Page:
“I really enjoyed doing research on the marsh and alewives, like going to the marsh and taking samples and doing experiments with the alewives.”

“I liked going down to the marsh and studying alewives.  It was great besides cutting my toe. I enjoyed it because it was outside and I like being outside where I can be more hands-on.”

“The highlight of our year last year in my opinion was learning about the alewives in our marsh. This is my highlight because I enjoy hands-on work and learning about the alewives allowed us to go down to the marsh and go on field trips outside, and we got to set up the tanks and many other things.”

“I like the outside activities because I focus easier with physical settings.”

“My highlight from 7th grade was the alewife project and measuring the salinity.  It was fun putting out the salinity probe and finding out what the salinity was different days and even after king tides.”

“My most memorable moment in 7th grade was taking the ear bone out of the alewife.”

Our Celebration of Learning!

Our Celebration of Learning on June 13th, 2019 was a rewarding experience!  We had many guests visit our classroom, including representatives from the Natural Resources Council of Maine who supported our project with grant money. Students greeted, guided visitors to numerous stations around the room to see the different facets of our work investigating the salinity effects to alewife reproduction in the marsh.  On display were our aquariums with varying salinities and demonstrations of daily observations, data gathering and feeding methods.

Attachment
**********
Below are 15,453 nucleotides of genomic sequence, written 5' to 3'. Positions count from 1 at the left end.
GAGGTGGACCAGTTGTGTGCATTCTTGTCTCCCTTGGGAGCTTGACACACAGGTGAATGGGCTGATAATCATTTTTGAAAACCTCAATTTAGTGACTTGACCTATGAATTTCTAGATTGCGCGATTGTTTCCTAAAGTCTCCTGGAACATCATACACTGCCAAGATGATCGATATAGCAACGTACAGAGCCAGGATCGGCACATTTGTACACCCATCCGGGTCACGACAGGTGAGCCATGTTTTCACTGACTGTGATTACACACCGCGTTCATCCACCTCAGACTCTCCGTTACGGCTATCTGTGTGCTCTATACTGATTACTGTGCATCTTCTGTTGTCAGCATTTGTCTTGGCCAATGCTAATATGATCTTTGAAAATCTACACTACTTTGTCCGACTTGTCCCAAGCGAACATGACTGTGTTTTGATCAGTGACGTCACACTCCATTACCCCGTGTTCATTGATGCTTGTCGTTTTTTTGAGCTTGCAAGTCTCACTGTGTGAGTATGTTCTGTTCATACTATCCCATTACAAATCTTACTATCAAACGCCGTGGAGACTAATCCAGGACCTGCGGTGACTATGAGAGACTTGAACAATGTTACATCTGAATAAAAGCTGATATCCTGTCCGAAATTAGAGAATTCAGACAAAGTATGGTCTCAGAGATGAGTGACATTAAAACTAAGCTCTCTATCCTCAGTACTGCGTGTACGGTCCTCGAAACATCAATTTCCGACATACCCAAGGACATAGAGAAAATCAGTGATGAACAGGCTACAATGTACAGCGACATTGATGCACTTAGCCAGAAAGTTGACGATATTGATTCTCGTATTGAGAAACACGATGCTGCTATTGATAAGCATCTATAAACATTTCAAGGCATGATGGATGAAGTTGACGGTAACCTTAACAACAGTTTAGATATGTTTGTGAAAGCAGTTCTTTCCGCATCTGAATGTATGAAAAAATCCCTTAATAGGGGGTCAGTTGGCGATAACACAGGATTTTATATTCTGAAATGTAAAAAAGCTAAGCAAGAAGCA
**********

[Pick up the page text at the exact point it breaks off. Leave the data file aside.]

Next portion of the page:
A clever zooplankton viewer was rigged up by Jayden to make it very easy to see the natural food of alewife fry.

How we measure salinity with a refractometer and how we monitor our aquarium salinities with our digital hand-held probe was demonstrated; our data from May as well as graphs and data analysis and claims were on display…Bryson had his Maker Space probe to talk to people about, as well as a display of June’s temperature, salinity and tide height data.

We had a live demonstration of how we identify alewives and their gender as well as otolith removal.  Otoliths are the earbones of fish and can give researchers an amazingly detailed analysis of the age of the fish and the waters in which it has lived.  Scale sampling and aging techniques via our classroom microscope were also on hand.

Our life cycle informational graphic displays were there to see and rounding out our displays were our Nature Notes, soon to be published by the Gulf of Maine Natural Resources Institute and their Vital Signs program.

We’d like to thank our visitors and our community for supporting our learning efforts!

Note:  Here is a link to our published Nature Notes in the middle level science journal “Findings From the Field” (Vol. 2).

Analyzing May Salinity Data

One our big goals this spring was to collect salinity data during the spring tides of May and June.  We met that goal with the deployment of the Maker Space digital salinity probe.  The data card yielded the following analysis, which is promising for the alewives.  

Here are two student claims about our data.

A graph displaying the changes in the height of the tides and the changes in salinity, May 14th – 23rd, 2019

Two small alewife fry, approximately 2 cm in length, swimming against the backdrop of our data sheet!

The Salinity Claims about our Marsh (Ella)

We were able to collect data from our Maker Space probe, here is what we got: 

During the May spring tides there was salt brought into our marsh. Our evidence is the data collected from salinity probe. We made a graph to show what the salinity was day to day from May 8th to May 23rd. On the day of the spring tide, May 18th the salinity shot up from 0.3 PPT to 1.6PPT. On this day the height of the tide was 11.3 feet.